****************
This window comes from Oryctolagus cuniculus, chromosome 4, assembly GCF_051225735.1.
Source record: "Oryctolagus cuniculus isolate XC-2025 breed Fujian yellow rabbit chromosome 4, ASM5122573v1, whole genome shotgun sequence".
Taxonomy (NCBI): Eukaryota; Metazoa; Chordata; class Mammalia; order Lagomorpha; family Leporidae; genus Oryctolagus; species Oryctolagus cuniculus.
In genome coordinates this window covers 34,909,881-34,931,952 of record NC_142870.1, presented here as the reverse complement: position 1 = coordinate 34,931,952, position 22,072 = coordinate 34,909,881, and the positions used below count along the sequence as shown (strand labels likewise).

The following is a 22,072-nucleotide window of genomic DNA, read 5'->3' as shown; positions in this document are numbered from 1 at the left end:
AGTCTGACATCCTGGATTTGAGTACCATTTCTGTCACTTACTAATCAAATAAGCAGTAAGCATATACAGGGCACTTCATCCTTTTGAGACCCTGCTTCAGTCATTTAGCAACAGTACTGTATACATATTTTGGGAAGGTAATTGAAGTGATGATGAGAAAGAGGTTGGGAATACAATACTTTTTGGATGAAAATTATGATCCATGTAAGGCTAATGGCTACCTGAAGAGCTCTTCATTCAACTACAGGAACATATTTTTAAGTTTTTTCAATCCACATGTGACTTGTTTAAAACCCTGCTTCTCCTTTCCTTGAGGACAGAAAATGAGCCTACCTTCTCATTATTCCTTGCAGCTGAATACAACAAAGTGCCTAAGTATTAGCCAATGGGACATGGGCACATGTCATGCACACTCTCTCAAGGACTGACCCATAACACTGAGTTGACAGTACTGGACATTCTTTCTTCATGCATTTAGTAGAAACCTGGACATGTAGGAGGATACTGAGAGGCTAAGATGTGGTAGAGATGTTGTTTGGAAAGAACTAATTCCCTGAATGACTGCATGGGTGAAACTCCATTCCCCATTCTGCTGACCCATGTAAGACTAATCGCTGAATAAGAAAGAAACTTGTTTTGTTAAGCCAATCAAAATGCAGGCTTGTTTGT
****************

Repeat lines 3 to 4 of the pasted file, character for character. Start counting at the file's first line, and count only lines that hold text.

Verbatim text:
Taxonomy (NCBI): Eukaryota; Metazoa; Chordata; class Mammalia; order Lagomorpha; family Leporidae; genus Oryctolagus; species Oryctolagus cuniculus.
In genome coordinates this window covers 34,909,881-34,931,952 of record NC_142870.1, presented here as the reverse complement: position 1 = coordinate 34,931,952, position 22,072 = coordinate 34,909,881, and the positions used below count along the sequence as shown (strand labels likewise).